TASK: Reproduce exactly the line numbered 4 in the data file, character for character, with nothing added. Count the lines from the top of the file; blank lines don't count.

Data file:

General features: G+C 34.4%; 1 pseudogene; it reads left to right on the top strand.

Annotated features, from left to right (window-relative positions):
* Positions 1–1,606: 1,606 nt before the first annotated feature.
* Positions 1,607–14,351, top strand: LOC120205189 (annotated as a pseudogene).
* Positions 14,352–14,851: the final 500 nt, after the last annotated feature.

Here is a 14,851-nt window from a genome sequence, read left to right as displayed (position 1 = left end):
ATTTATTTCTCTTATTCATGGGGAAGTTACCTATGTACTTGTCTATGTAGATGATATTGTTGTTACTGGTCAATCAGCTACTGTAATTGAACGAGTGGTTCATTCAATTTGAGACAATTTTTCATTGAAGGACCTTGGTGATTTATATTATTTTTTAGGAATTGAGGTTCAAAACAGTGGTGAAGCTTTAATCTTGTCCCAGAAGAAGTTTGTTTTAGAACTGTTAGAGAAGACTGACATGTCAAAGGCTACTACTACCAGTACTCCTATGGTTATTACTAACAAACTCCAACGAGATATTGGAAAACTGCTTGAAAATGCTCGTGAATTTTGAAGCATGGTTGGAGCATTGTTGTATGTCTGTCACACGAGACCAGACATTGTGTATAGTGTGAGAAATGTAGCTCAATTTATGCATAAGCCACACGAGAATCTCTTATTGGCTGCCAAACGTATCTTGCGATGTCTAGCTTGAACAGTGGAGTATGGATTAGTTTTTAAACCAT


* Positions 1,607–14,351, top strand: LOC120205189 (annotated as a pseudogene).